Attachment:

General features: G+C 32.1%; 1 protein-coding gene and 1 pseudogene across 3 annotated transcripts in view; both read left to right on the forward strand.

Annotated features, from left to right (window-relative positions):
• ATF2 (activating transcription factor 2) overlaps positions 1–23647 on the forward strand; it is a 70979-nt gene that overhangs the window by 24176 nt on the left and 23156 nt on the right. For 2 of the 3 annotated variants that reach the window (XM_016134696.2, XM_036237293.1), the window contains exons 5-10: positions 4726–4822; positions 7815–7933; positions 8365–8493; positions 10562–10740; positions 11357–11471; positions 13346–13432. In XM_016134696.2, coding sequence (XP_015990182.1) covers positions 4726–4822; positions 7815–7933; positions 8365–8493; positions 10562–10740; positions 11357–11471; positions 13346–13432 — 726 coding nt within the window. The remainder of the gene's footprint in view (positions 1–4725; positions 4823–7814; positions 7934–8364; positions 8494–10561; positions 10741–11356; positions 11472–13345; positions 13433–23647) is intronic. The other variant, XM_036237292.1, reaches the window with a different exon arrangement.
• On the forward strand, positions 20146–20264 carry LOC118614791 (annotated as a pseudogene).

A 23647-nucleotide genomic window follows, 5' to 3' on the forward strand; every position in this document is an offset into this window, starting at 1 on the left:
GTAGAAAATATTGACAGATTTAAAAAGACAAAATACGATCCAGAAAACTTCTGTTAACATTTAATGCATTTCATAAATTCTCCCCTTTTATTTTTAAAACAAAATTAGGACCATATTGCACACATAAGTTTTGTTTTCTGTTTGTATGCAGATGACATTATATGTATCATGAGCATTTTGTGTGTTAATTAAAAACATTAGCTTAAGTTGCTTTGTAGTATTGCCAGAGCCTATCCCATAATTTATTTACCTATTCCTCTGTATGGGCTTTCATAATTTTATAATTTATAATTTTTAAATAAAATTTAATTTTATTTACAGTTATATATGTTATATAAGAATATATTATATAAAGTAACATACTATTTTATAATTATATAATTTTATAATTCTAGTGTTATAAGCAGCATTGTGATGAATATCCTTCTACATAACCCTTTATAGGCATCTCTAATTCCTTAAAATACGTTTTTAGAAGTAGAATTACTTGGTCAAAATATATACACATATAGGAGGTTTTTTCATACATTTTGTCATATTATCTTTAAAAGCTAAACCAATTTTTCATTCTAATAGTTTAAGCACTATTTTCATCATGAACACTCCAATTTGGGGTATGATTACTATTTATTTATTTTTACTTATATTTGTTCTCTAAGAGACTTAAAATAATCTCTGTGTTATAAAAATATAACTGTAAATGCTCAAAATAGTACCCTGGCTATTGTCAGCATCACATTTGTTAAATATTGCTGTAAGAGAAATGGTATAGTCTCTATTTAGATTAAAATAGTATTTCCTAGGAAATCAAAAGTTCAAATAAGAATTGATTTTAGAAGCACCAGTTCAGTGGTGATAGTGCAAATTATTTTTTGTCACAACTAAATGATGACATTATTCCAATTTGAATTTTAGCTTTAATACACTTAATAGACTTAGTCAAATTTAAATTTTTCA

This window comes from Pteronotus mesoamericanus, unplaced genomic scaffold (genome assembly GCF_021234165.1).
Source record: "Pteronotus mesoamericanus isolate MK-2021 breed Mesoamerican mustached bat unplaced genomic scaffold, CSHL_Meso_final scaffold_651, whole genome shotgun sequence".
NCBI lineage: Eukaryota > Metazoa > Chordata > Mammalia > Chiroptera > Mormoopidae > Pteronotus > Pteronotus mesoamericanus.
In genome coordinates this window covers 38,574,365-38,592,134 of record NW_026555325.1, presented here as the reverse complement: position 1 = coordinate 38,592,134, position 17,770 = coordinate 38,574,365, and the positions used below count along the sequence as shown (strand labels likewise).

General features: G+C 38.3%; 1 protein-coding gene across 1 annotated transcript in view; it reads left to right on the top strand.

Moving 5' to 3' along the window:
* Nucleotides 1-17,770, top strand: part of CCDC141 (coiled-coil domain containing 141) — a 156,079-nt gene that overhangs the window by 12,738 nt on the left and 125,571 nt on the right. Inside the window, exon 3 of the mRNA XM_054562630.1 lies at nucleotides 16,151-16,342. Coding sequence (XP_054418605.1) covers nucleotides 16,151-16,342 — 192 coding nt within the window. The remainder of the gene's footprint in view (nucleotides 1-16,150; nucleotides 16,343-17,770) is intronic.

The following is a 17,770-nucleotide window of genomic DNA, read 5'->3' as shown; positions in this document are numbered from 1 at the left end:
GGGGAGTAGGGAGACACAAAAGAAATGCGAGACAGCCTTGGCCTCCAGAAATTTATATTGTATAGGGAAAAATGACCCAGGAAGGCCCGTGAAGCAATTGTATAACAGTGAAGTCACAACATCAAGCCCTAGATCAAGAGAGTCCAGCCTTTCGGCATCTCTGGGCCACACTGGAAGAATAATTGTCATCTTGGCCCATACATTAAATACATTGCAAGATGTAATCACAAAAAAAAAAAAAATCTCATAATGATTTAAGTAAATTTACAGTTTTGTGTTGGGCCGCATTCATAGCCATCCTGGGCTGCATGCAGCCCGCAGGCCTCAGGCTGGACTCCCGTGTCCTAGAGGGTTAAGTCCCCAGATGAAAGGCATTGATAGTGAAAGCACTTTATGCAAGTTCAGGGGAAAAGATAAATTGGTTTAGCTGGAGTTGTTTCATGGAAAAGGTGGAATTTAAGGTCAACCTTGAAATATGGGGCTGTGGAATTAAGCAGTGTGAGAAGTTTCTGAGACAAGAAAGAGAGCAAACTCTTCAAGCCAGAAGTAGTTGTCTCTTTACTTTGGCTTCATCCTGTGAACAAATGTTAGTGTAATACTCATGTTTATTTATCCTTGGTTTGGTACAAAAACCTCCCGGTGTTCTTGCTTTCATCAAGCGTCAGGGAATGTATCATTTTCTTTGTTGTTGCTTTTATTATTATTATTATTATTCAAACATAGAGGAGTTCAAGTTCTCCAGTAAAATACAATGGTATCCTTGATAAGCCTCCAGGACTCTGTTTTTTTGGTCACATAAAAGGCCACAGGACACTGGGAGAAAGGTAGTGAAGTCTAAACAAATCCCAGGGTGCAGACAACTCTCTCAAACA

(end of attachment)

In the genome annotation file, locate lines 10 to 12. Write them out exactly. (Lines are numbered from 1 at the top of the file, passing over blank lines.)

In genome coordinates this window covers 38,574,365-38,592,134 of record NW_026555325.1, presented here as the reverse complement: position 1 = coordinate 38,592,134, position 17,770 = coordinate 38,574,365, and the positions used below count along the sequence as shown (strand labels likewise).

General features: G+C 38.3%; 1 protein-coding gene across 1 annotated transcript in view; it reads left to right on the top strand.

Moving 5' to 3' along the window: